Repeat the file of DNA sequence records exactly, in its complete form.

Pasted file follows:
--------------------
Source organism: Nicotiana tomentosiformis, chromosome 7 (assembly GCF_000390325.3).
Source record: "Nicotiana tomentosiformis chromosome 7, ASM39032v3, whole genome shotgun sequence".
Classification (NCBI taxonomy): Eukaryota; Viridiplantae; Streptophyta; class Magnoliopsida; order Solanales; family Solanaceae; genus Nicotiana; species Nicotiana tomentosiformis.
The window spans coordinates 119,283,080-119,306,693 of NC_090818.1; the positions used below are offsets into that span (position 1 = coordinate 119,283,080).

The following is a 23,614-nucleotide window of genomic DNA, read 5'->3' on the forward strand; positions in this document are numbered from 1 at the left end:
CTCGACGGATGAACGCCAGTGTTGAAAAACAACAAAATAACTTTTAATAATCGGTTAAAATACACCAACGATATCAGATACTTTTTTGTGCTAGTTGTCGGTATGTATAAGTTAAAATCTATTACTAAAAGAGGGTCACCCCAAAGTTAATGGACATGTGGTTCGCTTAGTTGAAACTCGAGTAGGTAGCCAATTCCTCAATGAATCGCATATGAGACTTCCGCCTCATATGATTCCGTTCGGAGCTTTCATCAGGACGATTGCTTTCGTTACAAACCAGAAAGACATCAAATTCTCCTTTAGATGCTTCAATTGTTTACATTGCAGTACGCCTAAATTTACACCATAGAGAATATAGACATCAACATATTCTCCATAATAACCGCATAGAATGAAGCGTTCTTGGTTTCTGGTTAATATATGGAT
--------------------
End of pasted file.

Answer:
Source organism: Nicotiana tomentosiformis, chromosome 7 (assembly GCF_000390325.3).
Source record: "Nicotiana tomentosiformis chromosome 7, ASM39032v3, whole genome shotgun sequence".
Classification (NCBI taxonomy): Eukaryota; Viridiplantae; Streptophyta; class Magnoliopsida; order Solanales; family Solanaceae; genus Nicotiana; species Nicotiana tomentosiformis.
The window spans coordinates 119,283,080-119,306,693 of NC_090818.1; the positions used below are offsets into that span (position 1 = coordinate 119,283,080).

The following is a 23,614-nucleotide window of genomic DNA, read 5'->3' on the forward strand; positions in this document are numbered from 1 at the left end:
CTCGACGGATGAACGCCAGTGTTGAAAAACAACAAAATAACTTTTAATAATCGGTTAAAATACACCAACGATATCAGATACTTTTTTGTGCTAGTTGTCGGTATGTATAAGTTAAAATCTATTACTAAAAGAGGGTCACCCCAAAGTTAATGGACATGTGGTTCGCTTAGTTGAAACTCGAGTAGGTAGCCAATTCCTCAATGAATCGCATATGAGACTTCCGCCTCATATGATTCCGTTCGGAGCTTTCATCAGGACGATTGCTTTCGTTACAAACCAGAAAGACATCAAATTCTCCTTTAGATGCTTCAATTGTTTACATTGCAGTACGCCTAAATTTACACCATAGAGAATATAGACATCAACATATTCTCCATAATAACCGCATAGAATGAAGCGTTCTTGGTTTCTGGTTAATATATGGAT